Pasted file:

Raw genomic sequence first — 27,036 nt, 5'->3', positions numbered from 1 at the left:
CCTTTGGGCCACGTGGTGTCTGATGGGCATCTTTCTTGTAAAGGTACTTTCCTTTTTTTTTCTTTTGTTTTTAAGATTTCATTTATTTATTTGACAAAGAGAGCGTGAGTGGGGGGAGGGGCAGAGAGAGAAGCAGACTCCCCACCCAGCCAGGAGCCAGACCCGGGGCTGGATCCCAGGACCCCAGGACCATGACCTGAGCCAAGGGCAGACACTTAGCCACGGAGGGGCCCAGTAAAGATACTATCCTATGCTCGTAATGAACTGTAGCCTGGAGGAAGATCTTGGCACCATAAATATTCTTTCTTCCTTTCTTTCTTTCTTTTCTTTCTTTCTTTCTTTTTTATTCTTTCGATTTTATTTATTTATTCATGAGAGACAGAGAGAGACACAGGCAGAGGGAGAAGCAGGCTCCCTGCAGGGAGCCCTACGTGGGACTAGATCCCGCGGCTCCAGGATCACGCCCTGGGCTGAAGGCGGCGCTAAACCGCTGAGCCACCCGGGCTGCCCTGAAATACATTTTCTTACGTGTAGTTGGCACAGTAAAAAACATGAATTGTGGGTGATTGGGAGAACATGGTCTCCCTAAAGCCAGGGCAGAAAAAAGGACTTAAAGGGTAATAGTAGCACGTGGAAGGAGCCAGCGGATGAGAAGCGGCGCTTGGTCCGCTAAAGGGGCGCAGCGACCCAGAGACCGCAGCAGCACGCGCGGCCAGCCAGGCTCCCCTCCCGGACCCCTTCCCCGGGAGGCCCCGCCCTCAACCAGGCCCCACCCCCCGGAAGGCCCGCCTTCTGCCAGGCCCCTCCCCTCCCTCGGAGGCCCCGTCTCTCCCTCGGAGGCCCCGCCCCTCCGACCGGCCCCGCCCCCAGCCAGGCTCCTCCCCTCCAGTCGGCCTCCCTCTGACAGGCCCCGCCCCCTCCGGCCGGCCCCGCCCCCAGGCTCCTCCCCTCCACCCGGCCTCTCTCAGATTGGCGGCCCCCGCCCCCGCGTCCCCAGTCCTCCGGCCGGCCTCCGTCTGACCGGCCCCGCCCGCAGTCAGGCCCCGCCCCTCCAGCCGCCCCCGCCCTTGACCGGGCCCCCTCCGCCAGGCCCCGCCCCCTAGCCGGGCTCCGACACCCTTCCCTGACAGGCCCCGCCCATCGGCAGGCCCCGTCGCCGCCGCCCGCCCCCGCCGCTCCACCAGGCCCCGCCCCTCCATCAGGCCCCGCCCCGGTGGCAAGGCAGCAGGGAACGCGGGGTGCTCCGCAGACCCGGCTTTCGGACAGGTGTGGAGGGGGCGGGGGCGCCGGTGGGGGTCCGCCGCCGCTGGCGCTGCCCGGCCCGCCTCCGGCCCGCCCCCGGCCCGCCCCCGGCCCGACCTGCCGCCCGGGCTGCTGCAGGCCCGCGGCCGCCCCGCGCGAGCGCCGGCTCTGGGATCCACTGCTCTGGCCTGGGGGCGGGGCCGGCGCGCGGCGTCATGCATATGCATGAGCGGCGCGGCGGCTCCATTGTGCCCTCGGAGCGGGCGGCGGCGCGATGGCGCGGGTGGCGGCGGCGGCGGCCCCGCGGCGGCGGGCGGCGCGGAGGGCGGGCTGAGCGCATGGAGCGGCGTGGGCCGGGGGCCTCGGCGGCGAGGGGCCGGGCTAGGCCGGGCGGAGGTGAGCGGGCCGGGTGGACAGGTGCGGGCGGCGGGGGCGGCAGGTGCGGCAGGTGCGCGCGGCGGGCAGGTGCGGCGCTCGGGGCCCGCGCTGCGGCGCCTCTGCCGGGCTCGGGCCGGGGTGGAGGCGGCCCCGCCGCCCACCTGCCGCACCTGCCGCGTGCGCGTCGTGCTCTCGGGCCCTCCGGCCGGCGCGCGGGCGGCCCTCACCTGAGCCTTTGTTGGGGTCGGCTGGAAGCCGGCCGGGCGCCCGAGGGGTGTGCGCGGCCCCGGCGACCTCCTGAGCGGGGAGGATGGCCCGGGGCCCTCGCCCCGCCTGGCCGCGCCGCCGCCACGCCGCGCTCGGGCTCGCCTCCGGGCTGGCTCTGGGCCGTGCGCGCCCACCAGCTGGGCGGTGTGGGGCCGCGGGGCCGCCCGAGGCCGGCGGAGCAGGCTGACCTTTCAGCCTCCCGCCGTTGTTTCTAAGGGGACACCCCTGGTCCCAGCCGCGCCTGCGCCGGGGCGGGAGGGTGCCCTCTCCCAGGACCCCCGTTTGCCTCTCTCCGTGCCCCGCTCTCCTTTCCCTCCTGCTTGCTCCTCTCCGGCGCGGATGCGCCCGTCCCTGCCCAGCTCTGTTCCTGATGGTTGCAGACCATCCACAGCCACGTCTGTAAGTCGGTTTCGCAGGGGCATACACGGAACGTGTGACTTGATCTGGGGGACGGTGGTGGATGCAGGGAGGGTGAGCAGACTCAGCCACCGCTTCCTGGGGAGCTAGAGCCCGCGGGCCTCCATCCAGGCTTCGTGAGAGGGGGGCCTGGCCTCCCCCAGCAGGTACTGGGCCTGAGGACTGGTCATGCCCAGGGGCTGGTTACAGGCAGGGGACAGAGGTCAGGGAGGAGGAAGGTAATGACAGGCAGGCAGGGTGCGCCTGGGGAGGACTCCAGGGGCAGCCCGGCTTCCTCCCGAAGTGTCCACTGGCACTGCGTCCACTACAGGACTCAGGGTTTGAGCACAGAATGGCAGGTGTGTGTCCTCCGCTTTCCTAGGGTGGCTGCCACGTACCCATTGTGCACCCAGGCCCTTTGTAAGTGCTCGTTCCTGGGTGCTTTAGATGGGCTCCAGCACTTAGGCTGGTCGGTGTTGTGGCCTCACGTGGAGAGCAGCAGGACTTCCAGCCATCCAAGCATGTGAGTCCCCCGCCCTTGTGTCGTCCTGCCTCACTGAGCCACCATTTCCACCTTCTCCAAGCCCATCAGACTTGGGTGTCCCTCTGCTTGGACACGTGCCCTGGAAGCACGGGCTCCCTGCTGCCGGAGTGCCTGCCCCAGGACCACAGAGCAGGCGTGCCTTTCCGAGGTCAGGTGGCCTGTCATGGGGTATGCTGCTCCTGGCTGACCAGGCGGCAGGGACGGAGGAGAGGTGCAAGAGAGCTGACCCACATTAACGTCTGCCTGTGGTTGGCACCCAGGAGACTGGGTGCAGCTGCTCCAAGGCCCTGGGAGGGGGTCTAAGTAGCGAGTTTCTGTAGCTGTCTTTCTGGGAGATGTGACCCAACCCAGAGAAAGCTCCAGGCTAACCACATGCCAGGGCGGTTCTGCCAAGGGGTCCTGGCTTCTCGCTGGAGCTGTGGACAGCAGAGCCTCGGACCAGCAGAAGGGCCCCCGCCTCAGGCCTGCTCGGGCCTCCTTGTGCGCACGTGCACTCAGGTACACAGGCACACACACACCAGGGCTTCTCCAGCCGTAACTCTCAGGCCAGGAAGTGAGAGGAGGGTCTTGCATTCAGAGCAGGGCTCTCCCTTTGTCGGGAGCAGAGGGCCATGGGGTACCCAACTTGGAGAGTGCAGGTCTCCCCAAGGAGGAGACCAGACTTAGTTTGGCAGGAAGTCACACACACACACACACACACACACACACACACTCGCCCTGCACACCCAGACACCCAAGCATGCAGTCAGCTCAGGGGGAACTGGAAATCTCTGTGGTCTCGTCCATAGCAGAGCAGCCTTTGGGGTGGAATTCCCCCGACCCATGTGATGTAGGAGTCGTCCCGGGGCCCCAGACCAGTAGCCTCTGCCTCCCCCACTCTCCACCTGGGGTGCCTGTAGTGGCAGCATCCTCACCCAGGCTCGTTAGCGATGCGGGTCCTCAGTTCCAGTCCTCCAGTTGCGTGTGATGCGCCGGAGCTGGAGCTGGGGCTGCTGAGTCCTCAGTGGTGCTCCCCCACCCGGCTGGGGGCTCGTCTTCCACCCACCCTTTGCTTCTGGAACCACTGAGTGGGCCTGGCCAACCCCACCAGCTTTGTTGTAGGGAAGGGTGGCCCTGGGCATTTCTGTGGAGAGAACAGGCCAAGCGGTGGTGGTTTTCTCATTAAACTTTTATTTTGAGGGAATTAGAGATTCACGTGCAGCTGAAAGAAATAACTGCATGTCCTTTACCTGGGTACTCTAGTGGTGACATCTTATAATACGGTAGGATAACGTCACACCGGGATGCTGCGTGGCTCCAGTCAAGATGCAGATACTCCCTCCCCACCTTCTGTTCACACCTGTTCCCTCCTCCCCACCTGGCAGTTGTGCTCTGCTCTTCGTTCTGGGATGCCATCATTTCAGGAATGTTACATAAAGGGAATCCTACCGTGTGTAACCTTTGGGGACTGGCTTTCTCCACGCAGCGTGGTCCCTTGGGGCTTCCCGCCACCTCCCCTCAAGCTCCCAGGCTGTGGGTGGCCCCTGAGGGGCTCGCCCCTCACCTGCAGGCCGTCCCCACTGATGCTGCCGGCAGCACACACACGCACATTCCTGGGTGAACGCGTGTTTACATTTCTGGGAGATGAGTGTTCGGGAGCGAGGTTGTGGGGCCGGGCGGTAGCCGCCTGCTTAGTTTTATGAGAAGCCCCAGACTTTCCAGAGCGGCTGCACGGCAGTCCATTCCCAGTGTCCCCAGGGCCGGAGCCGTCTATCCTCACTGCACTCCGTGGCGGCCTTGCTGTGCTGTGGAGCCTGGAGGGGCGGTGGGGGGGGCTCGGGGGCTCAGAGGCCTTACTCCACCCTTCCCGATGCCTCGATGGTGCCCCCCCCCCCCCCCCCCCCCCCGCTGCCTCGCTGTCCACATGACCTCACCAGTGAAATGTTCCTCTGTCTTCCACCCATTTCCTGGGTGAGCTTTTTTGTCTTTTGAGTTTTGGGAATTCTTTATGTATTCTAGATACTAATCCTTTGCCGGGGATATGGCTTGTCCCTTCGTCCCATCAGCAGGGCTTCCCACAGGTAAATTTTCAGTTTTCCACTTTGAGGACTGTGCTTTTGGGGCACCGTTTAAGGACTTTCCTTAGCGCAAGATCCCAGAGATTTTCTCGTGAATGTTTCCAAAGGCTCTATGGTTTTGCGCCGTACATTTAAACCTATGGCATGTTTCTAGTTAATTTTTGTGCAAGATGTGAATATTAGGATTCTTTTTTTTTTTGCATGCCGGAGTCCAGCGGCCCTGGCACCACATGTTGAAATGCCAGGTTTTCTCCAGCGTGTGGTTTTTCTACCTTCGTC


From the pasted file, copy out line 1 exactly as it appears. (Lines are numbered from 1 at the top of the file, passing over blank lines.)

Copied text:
Raw genomic sequence first — 27,036 nt, 5'->3', positions numbered from 1 at the left: